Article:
After a ferocious set by My Morning Jacket, and a solid but unexceptional one by Wilco, both of whom are joining him on this bizarrely titled "Americanarama Festival," Dylan and his five-piece band took the stage. The lighting was subdued. Dylan, in a white hat and jacket and black pants, stood at the microphone, sans guitar -- he never touched one the whole evening -- and produced an indescribable sound from his throat. His singing has always been an acquired taste, but this wasn't singing. It was a guttural growl, something unrelated to music. Someone said he sounded like Scooby-Doo, but it was worse than that. Melodies were all but unrecognizable and lyrics were incomprehensible.
After a few songs, Dylan moved across the stage to a keyboard, where he stood in total darkness. During the next song a spotlight lit his torso, but his face remained invisible.
He sometimes played in a different key than the rest of the band and he would often lose his place in the songs. The band, which was great, just stayed on a root chord until they could figure out what Dylan was doing. A couple of times when a song got out of hand the band tried to end it, but Dylan just kept playing. Or Dylan would catch the band off-guard by ending a song abruptly.
About five songs in, my friend commented that Dylan had not done even one song she knew. "Don't you know this one?" I asked. "It's called 'Tangled up in Blue.'" "Oh," she said. "I love that song. That's not what he's playing, is it?"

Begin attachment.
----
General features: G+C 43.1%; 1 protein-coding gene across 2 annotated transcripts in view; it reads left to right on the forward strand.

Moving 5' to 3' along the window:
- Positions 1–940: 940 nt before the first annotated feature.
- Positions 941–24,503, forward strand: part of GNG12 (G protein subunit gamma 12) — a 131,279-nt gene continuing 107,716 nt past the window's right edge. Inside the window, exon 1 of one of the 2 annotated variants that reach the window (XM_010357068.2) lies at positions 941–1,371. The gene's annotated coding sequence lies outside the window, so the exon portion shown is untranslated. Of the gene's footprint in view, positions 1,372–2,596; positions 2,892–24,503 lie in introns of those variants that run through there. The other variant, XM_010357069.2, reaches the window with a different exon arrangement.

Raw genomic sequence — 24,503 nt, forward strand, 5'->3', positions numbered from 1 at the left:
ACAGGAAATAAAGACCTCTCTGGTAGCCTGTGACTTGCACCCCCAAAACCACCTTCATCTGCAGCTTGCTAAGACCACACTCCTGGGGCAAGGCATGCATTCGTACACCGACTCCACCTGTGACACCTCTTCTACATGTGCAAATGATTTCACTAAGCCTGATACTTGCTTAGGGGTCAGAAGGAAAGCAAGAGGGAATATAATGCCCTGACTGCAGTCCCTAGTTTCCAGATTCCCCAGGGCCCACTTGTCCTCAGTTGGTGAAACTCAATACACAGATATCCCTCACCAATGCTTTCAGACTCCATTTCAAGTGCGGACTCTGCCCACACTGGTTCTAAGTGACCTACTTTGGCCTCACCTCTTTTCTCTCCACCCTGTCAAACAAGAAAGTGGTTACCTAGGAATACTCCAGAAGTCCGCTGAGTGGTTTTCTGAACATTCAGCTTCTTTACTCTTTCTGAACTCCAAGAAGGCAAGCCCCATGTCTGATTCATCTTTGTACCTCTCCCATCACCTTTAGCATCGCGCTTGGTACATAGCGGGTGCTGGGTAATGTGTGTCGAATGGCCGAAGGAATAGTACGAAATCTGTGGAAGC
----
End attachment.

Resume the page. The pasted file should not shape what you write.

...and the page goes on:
After almost every song, Dylan leafed through a binder from which he apparently picked out the next number. He did 16 songs, including "Duquesne Whistle" (the closest thing to a highlight the show had), "A Hard Rain's a-Gonna Fall" and "All Along the Watchtower." The single encore was "Ballad of a Thin Man." He never said a single word, not even a "thank you" for the applause that he didn't deserve. He barely showed his face.
There were a lot of empty seats in the amphitheater when Dylan started his set. There were a lot more before he finished.
Nothing can excuse such a disgraceful exhibition. Even if Dylan is suffering from some kind of infirmity that keeps him from recognizing how bad his singing and playing are, someone who cares about him should have stopped him.
But it really didn't seem like that. It appeared that Dylan just didn't care that he was delivering a performance that bordered on audience abuse.